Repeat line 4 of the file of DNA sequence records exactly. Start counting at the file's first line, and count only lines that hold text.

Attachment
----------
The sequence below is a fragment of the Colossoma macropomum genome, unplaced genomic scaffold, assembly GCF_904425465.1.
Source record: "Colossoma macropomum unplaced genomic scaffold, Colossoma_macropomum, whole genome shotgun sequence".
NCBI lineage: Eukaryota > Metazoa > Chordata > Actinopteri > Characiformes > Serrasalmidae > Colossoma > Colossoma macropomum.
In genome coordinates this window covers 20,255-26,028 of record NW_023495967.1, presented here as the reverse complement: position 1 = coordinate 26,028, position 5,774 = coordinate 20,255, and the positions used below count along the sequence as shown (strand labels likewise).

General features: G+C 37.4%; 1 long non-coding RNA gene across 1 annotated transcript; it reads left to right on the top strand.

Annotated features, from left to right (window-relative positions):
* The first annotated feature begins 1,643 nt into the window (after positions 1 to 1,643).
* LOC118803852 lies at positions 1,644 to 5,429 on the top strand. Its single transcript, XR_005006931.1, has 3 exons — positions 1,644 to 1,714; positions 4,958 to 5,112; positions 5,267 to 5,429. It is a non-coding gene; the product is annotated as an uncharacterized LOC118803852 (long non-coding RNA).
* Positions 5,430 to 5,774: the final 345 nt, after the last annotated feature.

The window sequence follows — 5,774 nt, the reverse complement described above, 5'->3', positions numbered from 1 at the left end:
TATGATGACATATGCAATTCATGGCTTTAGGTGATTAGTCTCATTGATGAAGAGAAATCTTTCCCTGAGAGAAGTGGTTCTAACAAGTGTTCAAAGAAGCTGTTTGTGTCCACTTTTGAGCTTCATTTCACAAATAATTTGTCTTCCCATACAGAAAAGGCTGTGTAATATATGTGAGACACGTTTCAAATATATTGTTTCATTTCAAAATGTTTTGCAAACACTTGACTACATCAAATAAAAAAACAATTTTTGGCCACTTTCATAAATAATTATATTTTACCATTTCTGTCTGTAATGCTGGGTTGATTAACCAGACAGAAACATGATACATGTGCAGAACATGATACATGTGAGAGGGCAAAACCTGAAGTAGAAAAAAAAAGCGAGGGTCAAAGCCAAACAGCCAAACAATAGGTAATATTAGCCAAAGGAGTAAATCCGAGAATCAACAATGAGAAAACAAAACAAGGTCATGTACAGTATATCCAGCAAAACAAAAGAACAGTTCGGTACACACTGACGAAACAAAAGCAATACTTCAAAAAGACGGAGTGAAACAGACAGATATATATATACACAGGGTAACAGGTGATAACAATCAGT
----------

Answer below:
In genome coordinates this window covers 20,255-26,028 of record NW_023495967.1, presented here as the reverse complement: position 1 = coordinate 26,028, position 5,774 = coordinate 20,255, and the positions used below count along the sequence as shown (strand labels likewise).